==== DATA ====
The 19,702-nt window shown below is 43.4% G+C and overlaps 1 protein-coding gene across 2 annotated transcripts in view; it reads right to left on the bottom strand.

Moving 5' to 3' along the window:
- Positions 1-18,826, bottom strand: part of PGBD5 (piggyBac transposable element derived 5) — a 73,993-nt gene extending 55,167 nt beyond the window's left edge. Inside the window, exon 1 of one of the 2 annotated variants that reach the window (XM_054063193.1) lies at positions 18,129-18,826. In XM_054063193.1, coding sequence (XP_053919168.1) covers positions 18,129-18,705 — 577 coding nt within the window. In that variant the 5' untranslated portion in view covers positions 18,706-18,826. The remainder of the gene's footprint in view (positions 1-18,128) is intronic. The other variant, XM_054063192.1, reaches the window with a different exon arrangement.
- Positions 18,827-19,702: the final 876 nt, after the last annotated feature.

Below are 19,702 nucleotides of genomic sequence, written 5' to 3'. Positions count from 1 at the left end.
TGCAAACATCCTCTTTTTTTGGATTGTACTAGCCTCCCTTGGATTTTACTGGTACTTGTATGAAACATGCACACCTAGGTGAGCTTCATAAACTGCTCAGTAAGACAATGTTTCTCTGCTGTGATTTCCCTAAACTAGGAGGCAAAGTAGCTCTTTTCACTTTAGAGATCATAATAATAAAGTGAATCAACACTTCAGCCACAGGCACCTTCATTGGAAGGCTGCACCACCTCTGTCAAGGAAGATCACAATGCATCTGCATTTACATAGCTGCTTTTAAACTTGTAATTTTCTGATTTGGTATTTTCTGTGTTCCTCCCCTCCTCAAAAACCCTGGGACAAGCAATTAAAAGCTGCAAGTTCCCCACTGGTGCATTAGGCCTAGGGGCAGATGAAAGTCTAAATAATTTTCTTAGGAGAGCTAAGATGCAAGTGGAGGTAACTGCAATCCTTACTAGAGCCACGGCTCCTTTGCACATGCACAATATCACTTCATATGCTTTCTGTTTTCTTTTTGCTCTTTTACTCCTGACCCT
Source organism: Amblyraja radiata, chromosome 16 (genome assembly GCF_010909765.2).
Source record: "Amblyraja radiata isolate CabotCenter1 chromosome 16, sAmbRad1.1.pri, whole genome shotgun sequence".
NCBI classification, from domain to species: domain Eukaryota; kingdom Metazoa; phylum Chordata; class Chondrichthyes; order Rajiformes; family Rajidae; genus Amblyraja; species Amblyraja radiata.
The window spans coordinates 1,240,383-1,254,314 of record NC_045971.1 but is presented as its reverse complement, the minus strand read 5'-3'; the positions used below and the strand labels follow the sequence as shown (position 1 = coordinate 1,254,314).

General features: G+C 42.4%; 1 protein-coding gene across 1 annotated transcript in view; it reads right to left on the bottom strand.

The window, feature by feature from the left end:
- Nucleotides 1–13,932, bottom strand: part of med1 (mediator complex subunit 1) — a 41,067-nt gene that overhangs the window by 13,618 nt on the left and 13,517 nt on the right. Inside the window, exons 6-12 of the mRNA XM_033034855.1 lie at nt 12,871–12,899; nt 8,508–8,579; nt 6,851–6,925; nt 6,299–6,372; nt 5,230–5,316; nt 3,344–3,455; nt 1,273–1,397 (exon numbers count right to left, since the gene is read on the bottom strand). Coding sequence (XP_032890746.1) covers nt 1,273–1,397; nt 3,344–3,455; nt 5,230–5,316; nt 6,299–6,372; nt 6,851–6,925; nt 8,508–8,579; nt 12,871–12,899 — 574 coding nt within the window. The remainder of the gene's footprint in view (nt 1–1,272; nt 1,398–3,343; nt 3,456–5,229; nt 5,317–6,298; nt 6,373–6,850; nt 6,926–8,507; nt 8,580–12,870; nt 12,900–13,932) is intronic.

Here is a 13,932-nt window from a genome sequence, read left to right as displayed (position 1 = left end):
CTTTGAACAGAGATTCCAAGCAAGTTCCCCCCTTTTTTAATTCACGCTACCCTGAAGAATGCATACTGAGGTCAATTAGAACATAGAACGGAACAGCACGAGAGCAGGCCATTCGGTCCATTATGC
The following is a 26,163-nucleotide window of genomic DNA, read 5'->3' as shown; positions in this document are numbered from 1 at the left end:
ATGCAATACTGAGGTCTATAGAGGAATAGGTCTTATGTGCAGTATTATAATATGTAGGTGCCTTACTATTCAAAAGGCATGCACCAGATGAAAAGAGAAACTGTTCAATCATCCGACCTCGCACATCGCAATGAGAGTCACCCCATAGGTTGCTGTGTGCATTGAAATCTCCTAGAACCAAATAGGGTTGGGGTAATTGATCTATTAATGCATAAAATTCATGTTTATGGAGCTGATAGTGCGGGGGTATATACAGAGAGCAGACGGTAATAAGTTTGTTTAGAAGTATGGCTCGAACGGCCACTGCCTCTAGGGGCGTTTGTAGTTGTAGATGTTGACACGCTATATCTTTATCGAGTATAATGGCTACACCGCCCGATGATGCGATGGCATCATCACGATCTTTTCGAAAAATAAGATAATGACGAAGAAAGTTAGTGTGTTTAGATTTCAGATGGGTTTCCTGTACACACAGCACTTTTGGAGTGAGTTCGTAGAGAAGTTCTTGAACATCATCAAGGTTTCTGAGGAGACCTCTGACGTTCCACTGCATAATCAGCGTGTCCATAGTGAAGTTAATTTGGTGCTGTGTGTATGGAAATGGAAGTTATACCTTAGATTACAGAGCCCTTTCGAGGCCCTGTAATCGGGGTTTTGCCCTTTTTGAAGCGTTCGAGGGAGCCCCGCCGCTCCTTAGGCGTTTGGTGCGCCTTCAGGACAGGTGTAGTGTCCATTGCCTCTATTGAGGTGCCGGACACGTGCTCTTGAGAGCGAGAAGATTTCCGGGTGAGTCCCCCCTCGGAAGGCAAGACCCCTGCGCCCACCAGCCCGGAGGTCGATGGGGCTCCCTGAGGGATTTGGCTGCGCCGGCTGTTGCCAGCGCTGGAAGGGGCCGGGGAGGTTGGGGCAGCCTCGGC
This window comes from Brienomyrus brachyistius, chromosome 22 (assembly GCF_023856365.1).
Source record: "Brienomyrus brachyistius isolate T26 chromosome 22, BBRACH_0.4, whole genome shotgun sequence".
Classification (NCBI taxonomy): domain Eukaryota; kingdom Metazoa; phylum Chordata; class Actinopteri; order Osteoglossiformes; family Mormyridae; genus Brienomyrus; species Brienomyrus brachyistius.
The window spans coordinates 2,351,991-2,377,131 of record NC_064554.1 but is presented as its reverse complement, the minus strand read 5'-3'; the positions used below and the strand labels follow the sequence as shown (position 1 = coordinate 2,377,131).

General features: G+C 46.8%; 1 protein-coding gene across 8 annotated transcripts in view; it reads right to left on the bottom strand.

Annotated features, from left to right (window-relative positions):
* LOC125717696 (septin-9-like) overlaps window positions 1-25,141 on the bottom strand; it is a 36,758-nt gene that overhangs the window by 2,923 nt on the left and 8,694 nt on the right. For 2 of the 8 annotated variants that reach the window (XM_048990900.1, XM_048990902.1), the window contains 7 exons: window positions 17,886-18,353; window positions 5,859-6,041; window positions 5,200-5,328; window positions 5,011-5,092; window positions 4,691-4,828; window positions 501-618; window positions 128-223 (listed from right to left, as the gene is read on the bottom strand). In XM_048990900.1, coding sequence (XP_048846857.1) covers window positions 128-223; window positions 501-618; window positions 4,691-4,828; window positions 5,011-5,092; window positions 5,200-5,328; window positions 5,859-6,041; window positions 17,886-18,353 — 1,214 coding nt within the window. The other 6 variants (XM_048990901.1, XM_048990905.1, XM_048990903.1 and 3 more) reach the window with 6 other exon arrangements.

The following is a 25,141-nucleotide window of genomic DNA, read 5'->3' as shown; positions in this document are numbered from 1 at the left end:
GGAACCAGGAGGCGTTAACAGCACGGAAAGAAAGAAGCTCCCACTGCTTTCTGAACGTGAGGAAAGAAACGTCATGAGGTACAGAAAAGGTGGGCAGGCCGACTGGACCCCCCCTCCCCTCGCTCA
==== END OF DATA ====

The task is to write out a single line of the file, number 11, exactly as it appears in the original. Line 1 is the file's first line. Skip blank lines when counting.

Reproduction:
General features: G+C 42.4%; 1 protein-coding gene across 1 annotated transcript in view; it reads right to left on the bottom strand.